Blaming the market for the collapse of the entire structure is like blaming the occupants of a building for its shoddy construction, not the architects.
Friday, October 17, 2008
What does this phrase describe: "...complete freedom and a relentless pressure to produce?"
The dreams of Milton Friedman? Friedrich Hayek? The nightmares of Naomi Klein?
No. This actually describes the Princeton University math department in 1948 under its chairman, Solomon Lefschetz. In her bestselling biography of the Nobel laureate and Princeton graduate John Nash, A Beautiful Mind, Sylvia Nasar says that Lefschetz's goal was to get his graduate students producing original research as quickly as possible. Anything else was a waste of time.
In complete defiance of the traditional rules of university administration, the department "subjected its students to a maximum of pressure but a wonderful minimum of bureaucracy." The department had no course requirements. When a student took a course, he always received a passing grade, whether he attended class or not. Transcripts were "works of fiction" prepared "to satisfy the Philistines." Students could earn a passing grade in a foreign language competency exam simply by promising they would learn the text later.
In return for providing such freedom, Lefschetz expected a graduate mathematician to either brilliantly succeed or pack off to a lesser institution. At Princeton, the only thing that mattered was honestly achieved results. It was a pure meritocracy.
At its best, business is also a meritocracy. Unfortunately, there are many places where the creative spirit of business falls prey to the mindless and stultifying adherence to pointless rules. Creativity that changes the world cannot be planned, but it can be smothered.
We should always remember that a set of policies and procedures is not real genius. At best, it can create and sustain the conditions that encourage genius, the "freedom and the relentless pressure to produce." These are the essential conditions that have, can, and will open up the full range of human genius, in every kind of work and in every human endeavor. We are surrounded by acts of genius everyday; we just don't recognize them because they are not our kind of genius.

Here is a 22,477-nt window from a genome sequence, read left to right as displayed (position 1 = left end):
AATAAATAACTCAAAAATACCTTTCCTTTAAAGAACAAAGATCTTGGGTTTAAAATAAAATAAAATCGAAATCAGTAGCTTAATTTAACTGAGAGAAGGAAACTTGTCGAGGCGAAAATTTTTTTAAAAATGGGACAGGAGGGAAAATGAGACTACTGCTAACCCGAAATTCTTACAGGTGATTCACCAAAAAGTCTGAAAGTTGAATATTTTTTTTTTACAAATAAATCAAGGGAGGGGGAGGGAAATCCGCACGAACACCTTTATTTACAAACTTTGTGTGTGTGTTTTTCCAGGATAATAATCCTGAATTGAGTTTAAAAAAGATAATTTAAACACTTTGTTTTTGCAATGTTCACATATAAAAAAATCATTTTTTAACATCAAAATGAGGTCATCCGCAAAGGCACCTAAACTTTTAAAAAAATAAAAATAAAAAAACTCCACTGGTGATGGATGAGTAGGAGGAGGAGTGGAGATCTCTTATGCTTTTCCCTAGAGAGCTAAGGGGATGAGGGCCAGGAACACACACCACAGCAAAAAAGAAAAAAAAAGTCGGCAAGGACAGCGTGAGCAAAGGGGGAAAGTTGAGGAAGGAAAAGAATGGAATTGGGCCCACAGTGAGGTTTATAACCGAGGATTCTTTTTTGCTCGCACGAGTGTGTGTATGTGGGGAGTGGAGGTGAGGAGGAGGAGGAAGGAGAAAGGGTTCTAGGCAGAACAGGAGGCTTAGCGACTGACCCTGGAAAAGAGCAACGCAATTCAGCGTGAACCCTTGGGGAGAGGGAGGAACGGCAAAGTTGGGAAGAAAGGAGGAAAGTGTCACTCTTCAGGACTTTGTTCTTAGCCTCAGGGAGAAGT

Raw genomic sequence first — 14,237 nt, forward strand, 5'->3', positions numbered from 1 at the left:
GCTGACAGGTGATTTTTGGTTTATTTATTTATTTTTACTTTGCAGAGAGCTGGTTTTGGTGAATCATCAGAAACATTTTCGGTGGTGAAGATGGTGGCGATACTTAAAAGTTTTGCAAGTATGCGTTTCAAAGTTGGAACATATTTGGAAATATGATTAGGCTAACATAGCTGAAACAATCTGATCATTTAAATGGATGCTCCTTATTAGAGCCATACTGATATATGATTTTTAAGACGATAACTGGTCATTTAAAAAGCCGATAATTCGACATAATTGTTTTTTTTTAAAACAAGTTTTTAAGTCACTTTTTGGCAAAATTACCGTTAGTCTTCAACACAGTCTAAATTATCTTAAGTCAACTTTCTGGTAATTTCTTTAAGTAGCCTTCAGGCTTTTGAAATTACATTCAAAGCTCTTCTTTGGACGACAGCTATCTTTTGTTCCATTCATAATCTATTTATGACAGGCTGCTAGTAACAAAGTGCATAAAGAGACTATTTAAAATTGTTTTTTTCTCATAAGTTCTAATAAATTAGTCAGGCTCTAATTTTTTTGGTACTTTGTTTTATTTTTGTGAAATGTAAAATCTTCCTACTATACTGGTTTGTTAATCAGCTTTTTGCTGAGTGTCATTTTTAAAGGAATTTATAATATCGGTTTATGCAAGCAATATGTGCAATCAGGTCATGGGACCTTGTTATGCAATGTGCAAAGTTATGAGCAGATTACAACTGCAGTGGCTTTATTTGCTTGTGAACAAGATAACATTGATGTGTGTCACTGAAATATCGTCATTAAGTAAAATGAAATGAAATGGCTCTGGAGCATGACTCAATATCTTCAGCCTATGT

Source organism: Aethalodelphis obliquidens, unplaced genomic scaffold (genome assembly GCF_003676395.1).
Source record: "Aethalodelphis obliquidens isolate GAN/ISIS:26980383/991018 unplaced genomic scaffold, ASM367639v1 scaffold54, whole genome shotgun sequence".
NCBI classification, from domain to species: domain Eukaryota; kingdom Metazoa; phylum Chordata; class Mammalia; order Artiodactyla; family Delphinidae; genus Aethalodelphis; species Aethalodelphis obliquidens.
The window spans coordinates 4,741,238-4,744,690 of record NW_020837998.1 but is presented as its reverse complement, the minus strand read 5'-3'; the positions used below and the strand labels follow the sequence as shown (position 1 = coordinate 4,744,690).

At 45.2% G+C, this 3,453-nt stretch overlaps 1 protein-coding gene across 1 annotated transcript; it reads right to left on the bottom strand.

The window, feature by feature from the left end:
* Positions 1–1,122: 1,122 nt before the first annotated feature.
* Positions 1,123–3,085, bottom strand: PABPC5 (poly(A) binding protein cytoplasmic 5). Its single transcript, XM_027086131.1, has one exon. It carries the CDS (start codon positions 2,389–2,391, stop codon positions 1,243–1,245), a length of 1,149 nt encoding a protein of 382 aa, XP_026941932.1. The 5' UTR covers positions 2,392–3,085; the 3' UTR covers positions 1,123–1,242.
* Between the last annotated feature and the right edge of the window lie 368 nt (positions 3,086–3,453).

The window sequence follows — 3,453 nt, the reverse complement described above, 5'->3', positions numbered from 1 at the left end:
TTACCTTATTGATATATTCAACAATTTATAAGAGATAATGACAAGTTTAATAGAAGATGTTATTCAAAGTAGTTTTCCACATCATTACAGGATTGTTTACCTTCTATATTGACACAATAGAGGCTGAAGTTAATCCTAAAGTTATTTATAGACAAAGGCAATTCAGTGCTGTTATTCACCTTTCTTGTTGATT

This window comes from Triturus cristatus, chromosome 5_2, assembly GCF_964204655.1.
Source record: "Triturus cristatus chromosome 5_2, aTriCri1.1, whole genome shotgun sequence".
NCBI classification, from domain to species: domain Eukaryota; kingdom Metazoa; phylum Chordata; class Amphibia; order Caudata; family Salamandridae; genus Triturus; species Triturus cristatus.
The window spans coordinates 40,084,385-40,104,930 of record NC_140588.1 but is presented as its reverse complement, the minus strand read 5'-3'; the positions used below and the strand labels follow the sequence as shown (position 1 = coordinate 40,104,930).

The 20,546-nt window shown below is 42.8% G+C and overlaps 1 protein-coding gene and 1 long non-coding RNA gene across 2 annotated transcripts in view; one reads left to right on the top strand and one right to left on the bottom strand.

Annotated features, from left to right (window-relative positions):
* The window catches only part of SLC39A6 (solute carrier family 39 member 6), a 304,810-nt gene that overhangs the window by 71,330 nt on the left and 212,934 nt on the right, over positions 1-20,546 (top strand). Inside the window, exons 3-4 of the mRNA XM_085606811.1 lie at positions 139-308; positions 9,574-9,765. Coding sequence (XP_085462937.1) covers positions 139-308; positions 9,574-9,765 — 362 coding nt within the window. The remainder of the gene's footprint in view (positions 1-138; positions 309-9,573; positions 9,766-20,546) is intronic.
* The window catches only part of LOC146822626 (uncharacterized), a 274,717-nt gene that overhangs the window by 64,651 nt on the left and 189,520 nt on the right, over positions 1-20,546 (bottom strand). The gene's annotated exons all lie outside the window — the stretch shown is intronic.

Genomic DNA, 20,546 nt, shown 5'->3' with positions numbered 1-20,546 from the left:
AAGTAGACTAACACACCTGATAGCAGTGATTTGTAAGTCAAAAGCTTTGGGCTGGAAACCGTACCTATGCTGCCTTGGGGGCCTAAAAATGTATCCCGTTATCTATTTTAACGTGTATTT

Beautiful minds don't all come from Princeton, but they do come from places that share the atmosphere of the Princeton math department in 1948.
Thursday, October 16, 2008
John Stossel's "Politically Incorrect Guide to Politics" will air on ABC's news magazine 20/20 on Friday, October 17 at 10pm ET.
Amid the claims and counter-claims of what one or the other candidate will do, we have to stop and ask: Are we voting for a competent human being, or hoping for a savior?
Stossel says, "Give me a break. Obama and McCain would have to be a combination of Superman and Santa Claus to do what their supporters say they will do."
Click here for more details.
"The idea that an economy serving 300 million souls in a dangerous world can be well-served by a "small government" was always silly — as silly as the idea that more government automatically solves more problems."
Read more here.
Wednesday, October 15, 2008
"What one thing do you think that countries, companies or individuals must do to make the world a better place in 2008?"
Daniel Klein, economist at George Mason University, offers his answer to the Davos Question, saying that drugs approved in Canada, Britain, and other places gain automatic approval in the United States. The drug-approving agencies of recognized countries would become more responsive to the needs of humanity. The proposal is called Drug Approval Denationalization.
Tuesday, October 14, 2008
Monday, October 13, 2008
Steve Forbes, a strong defender of deregulation and market forces, makes a case for the bailout, while adding cautionary notes about the future.
An excerpt: "The great danger going forward will be the political reaction. Will we apply growth-stunting regulations in the name of "never again"? Will we raise taxes in part to punish the "rich," harming the capital creation so necessary for growth? The answers will determine whether we have a Reaganesque recovery or the drawn-out stagnation of the 1930s."
Sunday, October 12, 2008
From Arnold Kling at EconLog...
"The myth is that mortgage securitization reflects the genius of Wall Street. The reality is that it reflects the stupidity of the way that regulatory capital requirements are calculated...
...It is not widely understood, and most people would rather believe a different narrative. The Left wants to blame deregulation. The Right wants to blame lending to minorities. But this blog is giving you the true narrative. I have not seen anyone refute it."
Friday, October 10, 2008
The Initiative for Public Choice & Market Process is pleased to announce the first BB&T Free Market Process Speaker Series. Dr. Gerald Dwyer, Vice President, the Federal Reserve Bank of Atlanta, will present a current analysis of financial markets.
This event is open to all faculty and members of the business community. If you would like more information about this event please contact Peter Calcagno, Department of Economics and Finance, 843-953-4279, or email firstname.lastname@example.org.
Date: Thursday, 23 October 2008
Time: 7 pm
Venue: College of Charleston Beatty Center, Wachovia Auditorium
Location: 5 Liberty Street, Charleston, SC
Thursday, October 9, 2008